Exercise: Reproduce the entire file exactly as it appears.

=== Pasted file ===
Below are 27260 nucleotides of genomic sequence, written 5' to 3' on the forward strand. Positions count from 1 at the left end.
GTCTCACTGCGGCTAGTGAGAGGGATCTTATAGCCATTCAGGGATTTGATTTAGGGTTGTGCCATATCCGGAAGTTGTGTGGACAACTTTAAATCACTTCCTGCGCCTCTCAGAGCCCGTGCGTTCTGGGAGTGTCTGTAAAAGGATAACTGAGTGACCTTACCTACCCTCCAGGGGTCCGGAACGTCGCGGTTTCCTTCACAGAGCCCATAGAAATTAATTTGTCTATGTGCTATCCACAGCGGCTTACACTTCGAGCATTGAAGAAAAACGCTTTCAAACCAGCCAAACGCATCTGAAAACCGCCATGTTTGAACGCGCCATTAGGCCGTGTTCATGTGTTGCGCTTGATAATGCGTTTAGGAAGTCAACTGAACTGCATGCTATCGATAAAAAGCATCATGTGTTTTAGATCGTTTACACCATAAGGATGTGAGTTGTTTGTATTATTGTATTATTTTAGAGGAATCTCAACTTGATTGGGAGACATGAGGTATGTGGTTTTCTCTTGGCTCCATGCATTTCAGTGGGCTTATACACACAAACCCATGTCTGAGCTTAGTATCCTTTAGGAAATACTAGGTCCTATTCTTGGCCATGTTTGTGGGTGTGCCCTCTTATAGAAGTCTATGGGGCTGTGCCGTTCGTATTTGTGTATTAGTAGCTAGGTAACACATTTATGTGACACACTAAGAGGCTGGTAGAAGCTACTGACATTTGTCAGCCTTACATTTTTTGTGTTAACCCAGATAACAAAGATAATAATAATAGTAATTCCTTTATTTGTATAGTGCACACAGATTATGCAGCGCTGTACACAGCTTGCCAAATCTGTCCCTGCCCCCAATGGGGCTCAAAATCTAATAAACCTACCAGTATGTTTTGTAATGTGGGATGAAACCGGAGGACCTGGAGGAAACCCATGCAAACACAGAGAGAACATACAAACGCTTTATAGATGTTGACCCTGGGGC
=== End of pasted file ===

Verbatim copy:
Below are 27260 nucleotides of genomic sequence, written 5' to 3' on the forward strand. Positions count from 1 at the left end.
GTCTCACTGCGGCTAGTGAGAGGGATCTTATAGCCATTCAGGGATTTGATTTAGGGTTGTGCCATATCCGGAAGTTGTGTGGACAACTTTAAATCACTTCCTGCGCCTCTCAGAGCCCGTGCGTTCTGGGAGTGTCTGTAAAAGGATAACTGAGTGACCTTACCTACCCTCCAGGGGTCCGGAACGTCGCGGTTTCCTTCACAGAGCCCATAGAAATTAATTTGTCTATGTGCTATCCACAGCGGCTTACACTTCGAGCATTGAAGAAAAACGCTTTCAAACCAGCCAAACGCATCTGAAAACCGCCATGTTTGAACGCGCCATTAGGCCGTGTTCATGTGTTGCGCTTGATAATGCGTTTAGGAAGTCAACTGAACTGCATGCTATCGATAAAAAGCATCATGTGTTTTAGATCGTTTACACCATAAGGATGTGAGTTGTTTGTATTATTGTATTATTTTAGAGGAATCTCAACTTGATTGGGAGACATGAGGTATGTGGTTTTCTCTTGGCTCCATGCATTTCAGTGGGCTTATACACACAAACCCATGTCTGAGCTTAGTATCCTTTAGGAAATACTAGGTCCTATTCTTGGCCATGTTTGTGGGTGTGCCCTCTTATAGAAGTCTATGGGGCTGTGCCGTTCGTATTTGTGTATTAGTAGCTAGGTAACACATTTATGTGACACACTAAGAGGCTGGTAGAAGCTACTGACATTTGTCAGCCTTACATTTTTTGTGTTAACCCAGATAACAAAGATAATAATAATAGTAATTCCTTTATTTGTATAGTGCACACAGATTATGCAGCGCTGTACACAGCTTGCCAAATCTGTCCCTGCCCCCAATGGGGCTCAAAATCTAATAAACCTACCAGTATGTTTTGTAATGTGGGATGAAACCGGAGGACCTGGAGGAAACCCATGCAAACACAGAGAGAACATACAAACGCTTTATAGATGTTGACCCTGGGGC